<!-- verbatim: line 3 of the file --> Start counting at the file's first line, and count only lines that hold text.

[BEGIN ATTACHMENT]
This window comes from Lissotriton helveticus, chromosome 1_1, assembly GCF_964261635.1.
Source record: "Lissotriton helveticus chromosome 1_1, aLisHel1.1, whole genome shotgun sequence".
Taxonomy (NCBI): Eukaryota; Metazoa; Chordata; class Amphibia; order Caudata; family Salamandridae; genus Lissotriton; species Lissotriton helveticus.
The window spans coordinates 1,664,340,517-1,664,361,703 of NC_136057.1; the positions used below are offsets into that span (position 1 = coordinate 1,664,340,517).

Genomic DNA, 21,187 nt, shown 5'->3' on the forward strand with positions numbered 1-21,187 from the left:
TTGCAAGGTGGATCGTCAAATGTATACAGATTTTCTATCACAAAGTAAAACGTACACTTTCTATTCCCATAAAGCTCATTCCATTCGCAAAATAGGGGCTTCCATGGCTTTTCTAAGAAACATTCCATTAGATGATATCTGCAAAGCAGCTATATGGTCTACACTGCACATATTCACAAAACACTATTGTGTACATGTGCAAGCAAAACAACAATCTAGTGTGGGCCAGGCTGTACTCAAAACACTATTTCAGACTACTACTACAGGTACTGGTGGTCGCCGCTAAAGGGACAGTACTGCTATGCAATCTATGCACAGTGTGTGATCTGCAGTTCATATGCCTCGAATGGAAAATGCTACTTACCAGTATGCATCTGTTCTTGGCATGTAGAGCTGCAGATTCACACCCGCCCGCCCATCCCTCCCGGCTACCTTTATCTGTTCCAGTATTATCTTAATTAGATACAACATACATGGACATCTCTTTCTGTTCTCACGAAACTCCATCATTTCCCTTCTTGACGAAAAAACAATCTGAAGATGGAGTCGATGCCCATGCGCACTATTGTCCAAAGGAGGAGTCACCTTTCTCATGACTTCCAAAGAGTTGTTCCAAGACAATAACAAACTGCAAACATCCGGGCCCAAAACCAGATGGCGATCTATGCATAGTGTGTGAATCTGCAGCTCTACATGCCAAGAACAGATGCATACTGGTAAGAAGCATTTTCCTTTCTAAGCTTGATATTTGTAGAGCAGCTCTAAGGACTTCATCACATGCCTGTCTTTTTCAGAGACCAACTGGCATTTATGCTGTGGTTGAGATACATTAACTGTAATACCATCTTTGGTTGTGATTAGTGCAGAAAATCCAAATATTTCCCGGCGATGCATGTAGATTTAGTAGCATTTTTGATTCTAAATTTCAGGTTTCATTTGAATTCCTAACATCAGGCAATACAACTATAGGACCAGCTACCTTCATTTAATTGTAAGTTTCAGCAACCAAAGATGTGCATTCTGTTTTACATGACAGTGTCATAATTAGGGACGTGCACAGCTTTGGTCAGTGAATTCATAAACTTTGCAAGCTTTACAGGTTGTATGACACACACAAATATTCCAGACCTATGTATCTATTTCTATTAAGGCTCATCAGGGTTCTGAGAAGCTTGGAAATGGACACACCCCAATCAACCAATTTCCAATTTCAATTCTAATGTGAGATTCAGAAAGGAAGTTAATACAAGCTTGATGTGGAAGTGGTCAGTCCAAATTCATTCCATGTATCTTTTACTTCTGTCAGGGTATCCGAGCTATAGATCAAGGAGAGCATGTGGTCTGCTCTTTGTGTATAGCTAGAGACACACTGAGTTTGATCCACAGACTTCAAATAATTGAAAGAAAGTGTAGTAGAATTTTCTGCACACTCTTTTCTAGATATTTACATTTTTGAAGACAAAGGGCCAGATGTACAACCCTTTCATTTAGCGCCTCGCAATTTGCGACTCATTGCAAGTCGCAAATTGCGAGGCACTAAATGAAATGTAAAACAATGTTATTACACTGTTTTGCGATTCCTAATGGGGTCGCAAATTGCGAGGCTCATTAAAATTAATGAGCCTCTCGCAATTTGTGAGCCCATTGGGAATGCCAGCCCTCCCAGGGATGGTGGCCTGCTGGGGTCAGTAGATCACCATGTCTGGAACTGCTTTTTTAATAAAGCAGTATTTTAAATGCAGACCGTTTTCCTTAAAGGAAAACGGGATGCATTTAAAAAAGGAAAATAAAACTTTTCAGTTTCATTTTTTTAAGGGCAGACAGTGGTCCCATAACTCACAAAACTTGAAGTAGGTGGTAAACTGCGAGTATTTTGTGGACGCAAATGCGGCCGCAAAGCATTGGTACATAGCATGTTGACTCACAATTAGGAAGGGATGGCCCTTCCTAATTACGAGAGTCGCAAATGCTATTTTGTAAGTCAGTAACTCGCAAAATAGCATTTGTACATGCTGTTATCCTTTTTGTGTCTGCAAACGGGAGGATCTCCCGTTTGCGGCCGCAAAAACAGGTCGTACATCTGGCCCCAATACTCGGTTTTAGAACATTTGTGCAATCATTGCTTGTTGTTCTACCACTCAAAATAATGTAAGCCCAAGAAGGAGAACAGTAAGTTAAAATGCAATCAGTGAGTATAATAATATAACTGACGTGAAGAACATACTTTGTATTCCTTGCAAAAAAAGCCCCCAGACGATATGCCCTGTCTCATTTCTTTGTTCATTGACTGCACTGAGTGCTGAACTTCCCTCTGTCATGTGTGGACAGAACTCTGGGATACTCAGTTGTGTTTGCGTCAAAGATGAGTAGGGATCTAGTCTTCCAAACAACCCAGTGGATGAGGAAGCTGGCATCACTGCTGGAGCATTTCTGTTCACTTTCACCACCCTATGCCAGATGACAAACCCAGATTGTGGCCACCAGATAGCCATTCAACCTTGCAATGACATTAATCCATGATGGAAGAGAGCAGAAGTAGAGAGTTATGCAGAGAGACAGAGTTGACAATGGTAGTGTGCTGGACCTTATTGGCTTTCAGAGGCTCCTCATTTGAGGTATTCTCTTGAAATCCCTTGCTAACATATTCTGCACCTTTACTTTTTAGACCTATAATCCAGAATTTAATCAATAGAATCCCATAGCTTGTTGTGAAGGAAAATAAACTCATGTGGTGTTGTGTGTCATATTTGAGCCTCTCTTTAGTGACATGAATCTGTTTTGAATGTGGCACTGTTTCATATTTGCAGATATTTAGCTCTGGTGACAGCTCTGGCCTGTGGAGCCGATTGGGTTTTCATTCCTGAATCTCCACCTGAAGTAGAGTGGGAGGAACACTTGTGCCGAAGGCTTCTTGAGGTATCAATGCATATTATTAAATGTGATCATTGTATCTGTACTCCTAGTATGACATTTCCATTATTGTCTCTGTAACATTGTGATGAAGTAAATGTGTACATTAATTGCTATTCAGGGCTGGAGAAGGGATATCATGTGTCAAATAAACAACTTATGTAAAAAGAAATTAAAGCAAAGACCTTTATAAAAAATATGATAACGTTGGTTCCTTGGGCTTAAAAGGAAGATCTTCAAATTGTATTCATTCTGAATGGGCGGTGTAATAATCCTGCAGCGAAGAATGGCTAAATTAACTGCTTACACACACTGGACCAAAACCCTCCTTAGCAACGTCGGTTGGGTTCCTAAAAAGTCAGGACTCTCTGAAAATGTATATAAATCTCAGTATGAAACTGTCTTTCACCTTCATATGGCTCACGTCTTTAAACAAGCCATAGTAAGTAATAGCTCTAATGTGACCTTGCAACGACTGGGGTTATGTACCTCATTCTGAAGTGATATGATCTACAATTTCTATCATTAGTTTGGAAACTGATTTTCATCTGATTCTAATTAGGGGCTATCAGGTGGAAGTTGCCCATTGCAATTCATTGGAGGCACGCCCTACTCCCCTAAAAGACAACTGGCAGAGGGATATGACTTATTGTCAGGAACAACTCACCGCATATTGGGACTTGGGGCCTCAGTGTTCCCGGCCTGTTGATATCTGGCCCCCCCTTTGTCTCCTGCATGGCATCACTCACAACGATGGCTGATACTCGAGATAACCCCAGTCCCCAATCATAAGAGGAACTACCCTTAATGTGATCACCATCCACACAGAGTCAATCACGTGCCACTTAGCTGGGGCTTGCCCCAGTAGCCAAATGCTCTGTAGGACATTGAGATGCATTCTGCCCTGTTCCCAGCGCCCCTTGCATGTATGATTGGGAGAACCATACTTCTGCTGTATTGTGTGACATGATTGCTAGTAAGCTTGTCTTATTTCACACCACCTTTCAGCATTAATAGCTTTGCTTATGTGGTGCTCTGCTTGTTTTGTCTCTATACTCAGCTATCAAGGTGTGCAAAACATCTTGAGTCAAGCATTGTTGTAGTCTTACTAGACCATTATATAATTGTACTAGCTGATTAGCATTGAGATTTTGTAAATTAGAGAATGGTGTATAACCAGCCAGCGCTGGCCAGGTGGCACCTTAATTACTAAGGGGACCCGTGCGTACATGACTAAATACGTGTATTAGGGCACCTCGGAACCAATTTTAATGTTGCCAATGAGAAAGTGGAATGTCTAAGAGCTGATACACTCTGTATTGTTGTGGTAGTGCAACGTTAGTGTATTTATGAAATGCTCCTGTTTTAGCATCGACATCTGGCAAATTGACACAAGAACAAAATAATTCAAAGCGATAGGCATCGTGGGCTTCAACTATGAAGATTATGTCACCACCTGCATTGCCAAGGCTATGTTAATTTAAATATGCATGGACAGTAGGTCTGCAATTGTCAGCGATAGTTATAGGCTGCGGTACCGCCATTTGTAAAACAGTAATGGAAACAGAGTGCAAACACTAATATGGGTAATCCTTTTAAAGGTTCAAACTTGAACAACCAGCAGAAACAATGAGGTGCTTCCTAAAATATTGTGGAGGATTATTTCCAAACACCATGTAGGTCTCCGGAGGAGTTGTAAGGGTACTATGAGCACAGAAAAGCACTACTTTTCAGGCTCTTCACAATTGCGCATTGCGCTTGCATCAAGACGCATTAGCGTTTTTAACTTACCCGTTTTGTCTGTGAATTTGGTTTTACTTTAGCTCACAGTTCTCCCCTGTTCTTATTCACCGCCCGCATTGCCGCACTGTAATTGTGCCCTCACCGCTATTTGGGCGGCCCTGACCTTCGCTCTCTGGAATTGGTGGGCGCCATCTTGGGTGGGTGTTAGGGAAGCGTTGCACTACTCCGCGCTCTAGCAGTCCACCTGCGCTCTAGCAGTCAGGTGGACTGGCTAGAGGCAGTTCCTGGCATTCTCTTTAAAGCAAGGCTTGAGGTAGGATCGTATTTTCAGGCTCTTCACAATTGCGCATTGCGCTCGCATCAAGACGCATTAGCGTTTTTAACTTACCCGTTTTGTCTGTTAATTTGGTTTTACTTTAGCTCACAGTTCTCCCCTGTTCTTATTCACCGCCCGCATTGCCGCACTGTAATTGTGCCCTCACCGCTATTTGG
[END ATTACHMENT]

Taxonomy (NCBI): Eukaryota; Metazoa; Chordata; class Amphibia; order Caudata; family Salamandridae; genus Lissotriton; species Lissotriton helveticus.